According to Forbes Health research, one of the most popular New Year’s resolutions is to improve your mental health, which even goes beyond weight loss.
But since more than 90% of New Year’s resolutions fail, Michigan Medicine experts share how to make and keep a 2024 resolution to prioritize mental health.
Leah Mills, Clinical Therapist and CEO of Intervene, LLC in Ypsilanti, said the first step is to really understand why mental health is so important to a person’s overall well-being.
Read what mental health entails. Get to know the workings of the mind and its power in your body and in everything you do and say to yourself, your family, friends, co-workers and even strangers, he said.
Next, Mills said, talk to a primary care doctor who can treat mental health issues or refer you to a psychiatrist or therapist for additional help. Therapists can also be found at psychologytoday.com or through your health insurance company’s online portal.
Interview a therapist to find the one that’s best for you, and then start sharing what your desired goals are that you’d like to achieve in hopes of gaining the mental, emotional and behavioral strength to have the life you deserve, Mills said.
Dr. Hany Mekhael, chief medical officer at Beaumont Behavioral Health, said it’s important to remember that physical and mental health go hand-in-hand with poor physical health, which significantly increases people’s risk of developing mental health problems and vice versa.
As we commit to exercise and eat healthy, it’s equally important to commit to staying positive and not neglecting our mental health. Our mental health is as important as our physical health, he said.
Depression can increase the risk of heart disease, obesity and early-onset dementia. Research shows that everything that enters our bodies affects our mental health. Eating healthy has a direct impact on our mental health.
Eating foods rich in complex carbohydrates, such as brown rice, quinoa, oatmeal, potatoes, and corn, can help improve your mental health because they increase your serotonin levels and cause a calming effect. Healthy fats such as olive oil, grape seed oil, nuts, seeds, oily fish, avocados, milk and eggs also help the brain work more efficiently, while trans fats, often found in processed foods, should be avoided.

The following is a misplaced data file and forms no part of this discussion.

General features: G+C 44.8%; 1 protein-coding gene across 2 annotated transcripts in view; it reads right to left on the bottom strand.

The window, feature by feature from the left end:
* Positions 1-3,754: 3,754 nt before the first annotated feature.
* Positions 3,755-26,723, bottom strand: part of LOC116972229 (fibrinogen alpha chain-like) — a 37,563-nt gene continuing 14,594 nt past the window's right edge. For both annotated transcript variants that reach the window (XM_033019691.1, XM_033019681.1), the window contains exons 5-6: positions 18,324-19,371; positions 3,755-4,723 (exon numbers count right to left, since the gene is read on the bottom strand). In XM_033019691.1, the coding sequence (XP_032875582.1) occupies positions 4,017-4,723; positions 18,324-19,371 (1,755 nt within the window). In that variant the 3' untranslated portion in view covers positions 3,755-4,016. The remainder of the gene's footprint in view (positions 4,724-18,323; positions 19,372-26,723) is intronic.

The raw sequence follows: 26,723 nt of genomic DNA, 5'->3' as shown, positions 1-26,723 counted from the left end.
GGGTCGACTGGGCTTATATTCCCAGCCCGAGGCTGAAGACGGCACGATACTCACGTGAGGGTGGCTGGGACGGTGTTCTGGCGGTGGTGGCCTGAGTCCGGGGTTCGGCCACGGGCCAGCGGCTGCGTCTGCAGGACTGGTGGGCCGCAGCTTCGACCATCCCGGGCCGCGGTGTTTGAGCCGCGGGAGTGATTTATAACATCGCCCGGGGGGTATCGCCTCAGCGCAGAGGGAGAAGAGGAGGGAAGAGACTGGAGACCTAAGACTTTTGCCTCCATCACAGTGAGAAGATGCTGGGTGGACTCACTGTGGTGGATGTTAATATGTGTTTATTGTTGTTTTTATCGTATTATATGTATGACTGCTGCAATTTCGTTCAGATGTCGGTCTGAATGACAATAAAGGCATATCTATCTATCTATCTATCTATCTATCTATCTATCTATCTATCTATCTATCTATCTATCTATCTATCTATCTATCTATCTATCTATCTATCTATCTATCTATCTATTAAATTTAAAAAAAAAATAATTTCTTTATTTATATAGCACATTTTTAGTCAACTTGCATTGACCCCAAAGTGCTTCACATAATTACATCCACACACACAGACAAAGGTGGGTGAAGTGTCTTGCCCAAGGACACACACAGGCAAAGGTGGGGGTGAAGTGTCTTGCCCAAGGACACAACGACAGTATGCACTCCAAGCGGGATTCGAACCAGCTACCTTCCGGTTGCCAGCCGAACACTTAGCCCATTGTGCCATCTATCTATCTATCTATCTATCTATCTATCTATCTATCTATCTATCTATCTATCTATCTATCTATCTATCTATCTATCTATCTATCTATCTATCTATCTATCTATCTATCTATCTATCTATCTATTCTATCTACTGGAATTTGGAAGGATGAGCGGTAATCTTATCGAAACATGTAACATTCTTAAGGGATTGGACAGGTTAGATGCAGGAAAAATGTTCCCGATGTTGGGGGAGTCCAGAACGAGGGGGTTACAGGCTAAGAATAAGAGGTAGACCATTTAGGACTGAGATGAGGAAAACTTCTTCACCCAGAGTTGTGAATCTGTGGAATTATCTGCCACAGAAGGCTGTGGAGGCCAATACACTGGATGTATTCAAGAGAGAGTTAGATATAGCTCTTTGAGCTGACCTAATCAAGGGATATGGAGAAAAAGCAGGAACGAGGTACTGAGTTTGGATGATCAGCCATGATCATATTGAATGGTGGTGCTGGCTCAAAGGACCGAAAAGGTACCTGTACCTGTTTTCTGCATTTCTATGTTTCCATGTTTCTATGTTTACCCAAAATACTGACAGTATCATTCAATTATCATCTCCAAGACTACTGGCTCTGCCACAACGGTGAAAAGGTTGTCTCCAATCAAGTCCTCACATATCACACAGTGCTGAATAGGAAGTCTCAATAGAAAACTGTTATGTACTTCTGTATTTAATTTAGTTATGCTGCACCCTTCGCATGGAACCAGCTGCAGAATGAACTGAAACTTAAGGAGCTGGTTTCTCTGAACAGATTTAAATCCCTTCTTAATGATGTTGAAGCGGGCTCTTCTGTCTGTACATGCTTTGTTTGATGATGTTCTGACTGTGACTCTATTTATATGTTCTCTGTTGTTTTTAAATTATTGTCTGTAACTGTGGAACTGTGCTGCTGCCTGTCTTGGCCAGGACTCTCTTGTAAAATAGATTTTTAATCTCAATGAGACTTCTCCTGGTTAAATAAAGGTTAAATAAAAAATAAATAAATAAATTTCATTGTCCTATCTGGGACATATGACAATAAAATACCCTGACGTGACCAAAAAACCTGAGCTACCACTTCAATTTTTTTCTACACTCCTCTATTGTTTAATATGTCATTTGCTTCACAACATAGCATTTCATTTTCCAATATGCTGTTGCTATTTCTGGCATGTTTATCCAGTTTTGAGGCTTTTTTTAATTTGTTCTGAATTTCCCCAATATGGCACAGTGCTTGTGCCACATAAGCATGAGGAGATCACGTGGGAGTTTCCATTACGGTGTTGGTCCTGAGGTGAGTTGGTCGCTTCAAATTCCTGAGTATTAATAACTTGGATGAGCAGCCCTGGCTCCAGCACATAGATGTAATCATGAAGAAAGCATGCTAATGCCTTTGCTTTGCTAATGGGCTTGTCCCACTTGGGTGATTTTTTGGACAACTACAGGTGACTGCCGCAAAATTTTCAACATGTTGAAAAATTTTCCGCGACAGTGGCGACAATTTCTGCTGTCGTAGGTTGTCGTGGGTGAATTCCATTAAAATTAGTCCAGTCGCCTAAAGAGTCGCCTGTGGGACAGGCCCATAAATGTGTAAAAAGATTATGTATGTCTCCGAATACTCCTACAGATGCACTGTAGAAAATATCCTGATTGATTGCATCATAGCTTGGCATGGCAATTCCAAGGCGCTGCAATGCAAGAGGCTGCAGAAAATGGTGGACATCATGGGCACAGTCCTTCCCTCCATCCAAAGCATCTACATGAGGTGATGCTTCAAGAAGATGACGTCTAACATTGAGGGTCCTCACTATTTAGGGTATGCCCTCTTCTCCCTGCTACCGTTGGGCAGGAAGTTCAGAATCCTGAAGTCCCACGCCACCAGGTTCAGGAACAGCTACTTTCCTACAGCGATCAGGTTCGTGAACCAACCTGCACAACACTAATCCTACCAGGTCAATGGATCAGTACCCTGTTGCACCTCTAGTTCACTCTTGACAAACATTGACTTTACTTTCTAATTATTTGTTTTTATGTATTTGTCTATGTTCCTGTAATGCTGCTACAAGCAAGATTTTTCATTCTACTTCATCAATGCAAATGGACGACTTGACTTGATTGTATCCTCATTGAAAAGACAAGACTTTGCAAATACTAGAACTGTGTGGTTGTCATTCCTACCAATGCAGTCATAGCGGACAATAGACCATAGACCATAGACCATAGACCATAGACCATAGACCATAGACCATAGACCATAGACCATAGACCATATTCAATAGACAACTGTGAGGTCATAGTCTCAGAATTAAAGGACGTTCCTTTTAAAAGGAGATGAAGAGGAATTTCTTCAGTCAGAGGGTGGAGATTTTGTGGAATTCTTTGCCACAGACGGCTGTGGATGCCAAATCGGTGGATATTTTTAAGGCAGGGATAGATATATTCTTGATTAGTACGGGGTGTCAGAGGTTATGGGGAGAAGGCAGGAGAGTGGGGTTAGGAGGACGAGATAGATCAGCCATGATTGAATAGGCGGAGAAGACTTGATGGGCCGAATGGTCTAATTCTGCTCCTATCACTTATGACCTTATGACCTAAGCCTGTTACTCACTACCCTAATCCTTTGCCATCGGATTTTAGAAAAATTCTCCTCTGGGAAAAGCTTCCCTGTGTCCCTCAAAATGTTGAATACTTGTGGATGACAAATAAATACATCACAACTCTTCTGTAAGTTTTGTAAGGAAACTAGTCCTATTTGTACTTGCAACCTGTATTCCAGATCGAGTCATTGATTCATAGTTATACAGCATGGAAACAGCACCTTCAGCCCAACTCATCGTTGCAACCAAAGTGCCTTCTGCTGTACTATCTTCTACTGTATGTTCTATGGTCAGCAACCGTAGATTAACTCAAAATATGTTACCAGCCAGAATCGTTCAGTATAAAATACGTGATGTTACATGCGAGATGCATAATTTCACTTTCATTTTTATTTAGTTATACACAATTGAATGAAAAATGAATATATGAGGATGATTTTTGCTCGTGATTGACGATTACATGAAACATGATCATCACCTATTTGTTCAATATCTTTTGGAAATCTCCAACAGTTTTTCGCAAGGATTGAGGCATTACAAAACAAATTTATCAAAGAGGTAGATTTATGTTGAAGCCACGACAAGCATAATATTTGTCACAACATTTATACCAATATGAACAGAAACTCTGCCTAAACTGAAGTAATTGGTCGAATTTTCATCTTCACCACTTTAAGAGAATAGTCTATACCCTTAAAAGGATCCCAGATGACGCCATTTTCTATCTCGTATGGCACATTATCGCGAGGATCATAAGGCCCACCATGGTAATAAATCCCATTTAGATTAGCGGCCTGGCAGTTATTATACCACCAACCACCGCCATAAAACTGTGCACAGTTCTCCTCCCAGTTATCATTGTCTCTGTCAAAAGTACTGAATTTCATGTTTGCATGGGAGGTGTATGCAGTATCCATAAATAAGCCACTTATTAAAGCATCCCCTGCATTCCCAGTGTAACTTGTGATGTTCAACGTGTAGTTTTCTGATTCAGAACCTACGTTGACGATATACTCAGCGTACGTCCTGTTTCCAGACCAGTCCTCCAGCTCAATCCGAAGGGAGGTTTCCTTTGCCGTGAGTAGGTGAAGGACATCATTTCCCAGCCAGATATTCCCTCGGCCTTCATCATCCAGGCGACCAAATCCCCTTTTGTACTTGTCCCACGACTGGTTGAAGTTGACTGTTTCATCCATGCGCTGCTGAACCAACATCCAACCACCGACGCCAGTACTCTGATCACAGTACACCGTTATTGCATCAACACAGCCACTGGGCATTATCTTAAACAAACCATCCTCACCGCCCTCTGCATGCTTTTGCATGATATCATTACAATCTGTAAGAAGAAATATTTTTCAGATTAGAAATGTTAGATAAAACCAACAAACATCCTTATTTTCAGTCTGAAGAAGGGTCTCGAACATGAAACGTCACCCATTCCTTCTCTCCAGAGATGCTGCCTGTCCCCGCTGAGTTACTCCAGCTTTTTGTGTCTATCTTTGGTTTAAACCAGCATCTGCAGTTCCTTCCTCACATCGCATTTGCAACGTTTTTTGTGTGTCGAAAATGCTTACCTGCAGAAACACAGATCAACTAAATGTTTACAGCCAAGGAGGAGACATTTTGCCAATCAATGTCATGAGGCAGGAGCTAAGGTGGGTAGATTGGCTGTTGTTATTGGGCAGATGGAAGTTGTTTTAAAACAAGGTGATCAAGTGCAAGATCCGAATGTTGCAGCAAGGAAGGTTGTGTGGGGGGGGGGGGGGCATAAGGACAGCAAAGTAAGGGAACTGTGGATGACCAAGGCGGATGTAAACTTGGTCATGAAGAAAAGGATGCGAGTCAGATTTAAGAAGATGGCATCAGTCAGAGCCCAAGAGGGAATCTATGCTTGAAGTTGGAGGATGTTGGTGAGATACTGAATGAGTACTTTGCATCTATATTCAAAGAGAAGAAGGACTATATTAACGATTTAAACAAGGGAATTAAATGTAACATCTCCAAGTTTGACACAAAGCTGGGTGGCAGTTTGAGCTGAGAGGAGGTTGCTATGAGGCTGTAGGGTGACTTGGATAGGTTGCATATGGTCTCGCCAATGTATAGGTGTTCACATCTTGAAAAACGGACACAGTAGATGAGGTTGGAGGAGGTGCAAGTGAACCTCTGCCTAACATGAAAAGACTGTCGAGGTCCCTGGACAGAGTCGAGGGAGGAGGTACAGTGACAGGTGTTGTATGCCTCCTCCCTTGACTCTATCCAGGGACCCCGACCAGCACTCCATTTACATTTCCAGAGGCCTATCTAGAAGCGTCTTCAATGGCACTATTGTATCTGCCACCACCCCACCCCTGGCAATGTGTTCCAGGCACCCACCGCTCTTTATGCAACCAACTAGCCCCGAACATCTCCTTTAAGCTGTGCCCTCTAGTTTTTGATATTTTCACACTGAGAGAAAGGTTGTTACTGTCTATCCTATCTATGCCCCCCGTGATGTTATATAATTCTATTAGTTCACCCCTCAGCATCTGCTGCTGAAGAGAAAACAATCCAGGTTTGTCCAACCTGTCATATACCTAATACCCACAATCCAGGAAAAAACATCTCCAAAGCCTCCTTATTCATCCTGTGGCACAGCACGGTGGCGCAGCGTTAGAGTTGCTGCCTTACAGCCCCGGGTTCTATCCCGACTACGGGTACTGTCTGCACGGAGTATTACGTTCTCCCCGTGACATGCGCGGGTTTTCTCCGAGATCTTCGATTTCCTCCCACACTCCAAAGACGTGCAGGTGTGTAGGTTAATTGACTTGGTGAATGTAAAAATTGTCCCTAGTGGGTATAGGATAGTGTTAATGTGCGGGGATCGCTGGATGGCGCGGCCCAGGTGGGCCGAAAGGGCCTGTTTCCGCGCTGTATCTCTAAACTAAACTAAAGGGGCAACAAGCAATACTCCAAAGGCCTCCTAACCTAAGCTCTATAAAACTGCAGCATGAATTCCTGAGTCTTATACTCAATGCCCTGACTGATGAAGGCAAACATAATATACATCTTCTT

According to the Mental Health Foundation, it’s important to include protein in every meal because both animal and plant proteins contain an amino acid that the brain uses to regulate mood. Adding whole grains, fruits and vegetables to your diet also helps keep your brain healthy by protecting it from oxidative stress.
Dr. Gerald Shiener, chief of psychiatry at DMC Sinai-Grace Hospital in Detroit, acknowledges that it can be difficult to make healthy choices, especially during the holidays.
Snacks and candy are everywhere, and when you’re full of carbs and sugar, you can get cranky. As tempting as it is, stay in moderation. It doesn’t mean don’t indulge, (just) don’t indulge too much, he said. Also look at how much alcohol you drink. When you’re together with the family and you’ve had a few drinks, old conflicts can resurface and that’s not good for anyone.
Mindfulness practices have also been shown to help reduce anxiety and depression, according to the National Institutes of Health. This is the practice of being fully aware of what is happening in the moment. Claire McGinn, clinic director of Ellie Mental Health in Bloomfield Hills, said an easy way to do this is to identify things that are enjoyable through each of the five senses.
These can be small things, the taste of coffee, the smell of pastries, the feel of a soft blanket. Try to find one thing through each sense and do it for just 30 seconds every day. It’s important to make sure you’re taking these steps in a conscious way, he said.
Close your eyes, try to find a quiet environment, smell the coffee, feel the warmth of the coffee while sipping it. How does the Mug feel in your hand? Where do you enjoy the taste of your tongue? Often they were just passing through; the things we enjoy just become habits. This helps break us out of that cycle and focus on the little joys in life.
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